(because they don’t defend trade or counter Russian submarines & aircraft carriers)
During the Silver Jubilee Fleet Review in 1977, the destroyer HMS Birmingham follows the Royal Yacht Britannia carrying H.M. Queen Elizabeth II.
Photo: Jonathan Eastland/AJAX.
Back in the day who among those who had the honour of sailing aboard warships in company with the Royal Yacht Britannia could not but admire her beauty and feel huge pride at being chosen to protect the Sovereign. But that was then and this is now. The Royal Navy of today is a shadow of its former self. Twenty or so years ago it had enough warships and people to handle the supreme honour of riding shotgun on Britannia.
In 1992 the Royal Navy had 13 destroyers and 37 frigates and 63,000 personnel. Today the RN has 17 operational destroyers and frigates, just over half the number of people and is struggling already to find enough people and ships to handle present and future tasks.
The old Royal Yacht Britannia (retired in 1997) required a complement of 250 and also a dedicated frigate as escort. That was in times when a potential threat to shipping from Al-Qaeda or ISIL did not exist. Britannia also had a protection team of Royal Marines and required a helicopter to be on hand. That all added up to another 400 (or more) people.
Do you think any of those advocating the resuscitation of the old Royal Yacht – currently a museum ship at Leith on the Forth – or construction of a new vessel ponder the full scale of what they are asking?
Bringing the 62-year-old Britannia back into service would require many millions of pounds for reconstruction to make her meet modern environmental safety requirements and also new propulsion (electric rather than steam). Even if a brand new vessel were constructed – all with the aim of becoming a flagship for post-Brexit Britain to drum up global trade – the idea of using scarce defence funds to build her would be an outrage.
Daring Class (Type 45) destroyers have to wait years for the money to pay for their own new propulsion upgrades, while there is neither the money or the people to run assault ships Albion and Bulwark at the same time. There are only an average of six frigates and destroyers on deployment safeguarding British interests, trade and citizens globally at any one time – not forgetting counter-piracy, anti-terrorism and facing down the Russians.
The idea of devoting one of them to babysitting a Royal Yacht is ludicrous. With no slack to spare, overstretch of ships and people has been a fact of life for years. Only a generation of politicians who have allowed the Royal Navy to decline precipitously over the past two decades with barely a murmur of protest could start waxing lyrical about new Royal Yachts. They have allowed the main guarantor of protection for 95 per cent of British trade that goes by sea to wither away.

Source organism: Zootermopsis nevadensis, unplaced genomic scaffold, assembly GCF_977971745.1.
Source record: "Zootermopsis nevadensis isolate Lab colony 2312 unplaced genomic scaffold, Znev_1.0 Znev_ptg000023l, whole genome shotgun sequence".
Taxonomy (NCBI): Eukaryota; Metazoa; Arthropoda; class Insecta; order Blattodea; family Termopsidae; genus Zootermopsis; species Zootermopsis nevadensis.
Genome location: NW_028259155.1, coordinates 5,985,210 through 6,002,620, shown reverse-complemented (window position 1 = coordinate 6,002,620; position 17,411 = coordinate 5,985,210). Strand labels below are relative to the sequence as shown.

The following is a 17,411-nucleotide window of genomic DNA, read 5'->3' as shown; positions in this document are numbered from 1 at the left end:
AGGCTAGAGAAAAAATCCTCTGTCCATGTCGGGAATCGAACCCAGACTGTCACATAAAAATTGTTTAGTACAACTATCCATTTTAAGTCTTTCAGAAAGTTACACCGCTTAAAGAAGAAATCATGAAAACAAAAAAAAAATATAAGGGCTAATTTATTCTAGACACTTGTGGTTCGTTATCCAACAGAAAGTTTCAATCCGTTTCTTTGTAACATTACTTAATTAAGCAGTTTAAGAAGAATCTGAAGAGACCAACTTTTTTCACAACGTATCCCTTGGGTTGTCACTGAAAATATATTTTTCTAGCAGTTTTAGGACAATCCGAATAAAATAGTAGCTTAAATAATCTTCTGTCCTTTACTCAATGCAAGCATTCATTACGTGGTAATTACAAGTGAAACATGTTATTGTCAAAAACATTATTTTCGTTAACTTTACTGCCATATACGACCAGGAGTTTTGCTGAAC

Yet, when it looks like there may be a few votes in a new Royal Yacht, up they pop. Where were these people when successive cuts in RN warship numbers undermined the very basis of secure trade for the UK?
There have been suggestions a new Royal Yacht can be built with private money, providing work for British shipyards, which is all well and good. Scottish shipyards are currently constructing three Offshore Patrol Vessels (OPVs) as a job preservation project to ensure the skills are there when the Type 26 frigate programme finally gets under way. Are the Royal Yacht advocates suggesting that vessel should take precedence over the warships?
A CGI illustration of the Type 26 future RN frigate. Image: BAE Systems.
The Royal Navy also needs a new battle damage repair ship, but currently there are no plans to buy one while the order for new Type 26 frigates has been reduced by five vessels, to just eight. They will not even replace the Type 23 frigates on a one-for-one basis. If a new Royal Yacht could be dual purpose, so that she could serve as a hospital ship, for example, might that help justify her?
During the 1982 Falklands War HMY Britannia was not allowed to perform that secondary duty. It angered a lot of people in the Navy who were going off to possibly die in defence of the realm. Perhaps the Merchant Navy rather than the Royal Navy could operate a private Royal Yacht, but she would still be a prime target (whether carrying Royals or not). She would still require protection by the Navy.
Odin considers the proposal for a new Royal Yacht and the enthusiasm for it by certain politicians and others a gross insult to the hard-working Royal Navy. It is expected to make and mend, to send warships approaching their sell-by-date to face danger with some of their systems potentially not fully operational (or fully modern) – and with possibly not a full outfit of weaponry. What the Royal Navy and the UK needs is not a new Royal Yacht, but a properly funded Fleet with more of Her Majesty’s Warships.
It also needs a boost in recruitment so that it doesn’t have to send Royal Marine cooks to serve in its massive new aircraft carriers or borrow engineers from foreign navies. Britain needs a new Royal Navy. As for a new Royal Yacht…you must be kidding.